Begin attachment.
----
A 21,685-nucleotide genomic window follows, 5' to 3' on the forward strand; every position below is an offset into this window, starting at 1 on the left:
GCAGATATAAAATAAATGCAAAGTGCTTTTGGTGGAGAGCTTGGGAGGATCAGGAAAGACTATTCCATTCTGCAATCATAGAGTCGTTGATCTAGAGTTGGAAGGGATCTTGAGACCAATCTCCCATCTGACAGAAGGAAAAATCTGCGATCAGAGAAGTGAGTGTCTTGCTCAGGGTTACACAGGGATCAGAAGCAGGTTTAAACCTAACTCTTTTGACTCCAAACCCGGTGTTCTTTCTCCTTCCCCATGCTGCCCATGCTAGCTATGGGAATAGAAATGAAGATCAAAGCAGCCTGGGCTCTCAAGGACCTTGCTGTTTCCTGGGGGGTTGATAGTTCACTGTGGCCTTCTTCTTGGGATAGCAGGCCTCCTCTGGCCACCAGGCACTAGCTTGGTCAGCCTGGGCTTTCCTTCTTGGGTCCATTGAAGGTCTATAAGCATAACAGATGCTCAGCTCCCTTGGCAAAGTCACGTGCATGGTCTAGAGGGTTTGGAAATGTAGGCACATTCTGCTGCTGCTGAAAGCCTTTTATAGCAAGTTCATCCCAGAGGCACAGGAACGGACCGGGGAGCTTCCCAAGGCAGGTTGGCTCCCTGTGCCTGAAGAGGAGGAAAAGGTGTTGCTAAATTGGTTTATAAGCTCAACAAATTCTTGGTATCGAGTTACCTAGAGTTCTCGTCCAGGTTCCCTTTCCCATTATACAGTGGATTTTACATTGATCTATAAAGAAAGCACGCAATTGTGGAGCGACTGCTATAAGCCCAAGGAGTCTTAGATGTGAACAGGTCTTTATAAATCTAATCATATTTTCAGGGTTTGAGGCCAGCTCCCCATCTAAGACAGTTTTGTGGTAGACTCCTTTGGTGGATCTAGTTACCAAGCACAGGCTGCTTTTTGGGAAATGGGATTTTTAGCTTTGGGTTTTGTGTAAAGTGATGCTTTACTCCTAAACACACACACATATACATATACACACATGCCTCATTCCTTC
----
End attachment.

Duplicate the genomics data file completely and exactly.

A 21,685-nucleotide genomic window follows, 5' to 3' on the forward strand; every position below is an offset into this window, starting at 1 on the left:
GCAGATATAAAATAAATGCAAAGTGCTTTTGGTGGAGAGCTTGGGAGGATCAGGAAAGACTATTCCATTCTGCAATCATAGAGTCGTTGATCTAGAGTTGGAAGGGATCTTGAGACCAATCTCCCATCTGACAGAAGGAAAAATCTGCGATCAGAGAAGTGAGTGTCTTGCTCAGGGTTACACAGGGATCAGAAGCAGGTTTAAACCTAACTCTTTTGACTCCAAACCCGGTGTTCTTTCTCCTTCCCCATGCTGCCCATGCTAGCTATGGGAATAGAAATGAAGATCAAAGCAGCCTGGGCTCTCAAGGACCTTGCTGTTTCCTGGGGGGTTGATAGTTCACTGTGGCCTTCTTCTTGGGATAGCAGGCCTCCTCTGGCCACCAGGCACTAGCTTGGTCAGCCTGGGCTTTCCTTCTTGGGTCCATTGAAGGTCTATAAGCATAACAGATGCTCAGCTCCCTTGGCAAAGTCACGTGCATGGTCTAGAGGGTTTGGAAATGTAGGCACATTCTGCTGCTGCTGAAAGCCTTTTATAGCAAGTTCATCCCAGAGGCACAGGAACGGACCGGGGAGCTTCCCAAGGCAGGTTGGCTCCCTGTGCCTGAAGAGGAGGAAAAGGTGTTGCTAAATTGGTTTATAAGCTCAACAAATTCTTGGTATCGAGTTACCTAGAGTTCTCGTCCAGGTTCCCTTTCCCATTATACAGTGGATTTTACATTGATCTATAAAGAAAGCACGCAATTGTGGAGCGACTGCTATAAGCCCAAGGAGTCTTAGATGTGAACAGGTCTTTATAAATCTAATCATATTTTCAGGGTTTGAGGCCAGCTCCCCATCTAAGACAGTTTTGTGGTAGACTCCTTTGGTGGATCTAGTTACCAAGCACAGGCTGCTTTTTGGGAAATGGGATTTTTAGCTTTGGGTTTTGTGTAAAGTGATGCTTTACTCCTAAACACACACACATATACATATACACACATGCCTCATTCCTTC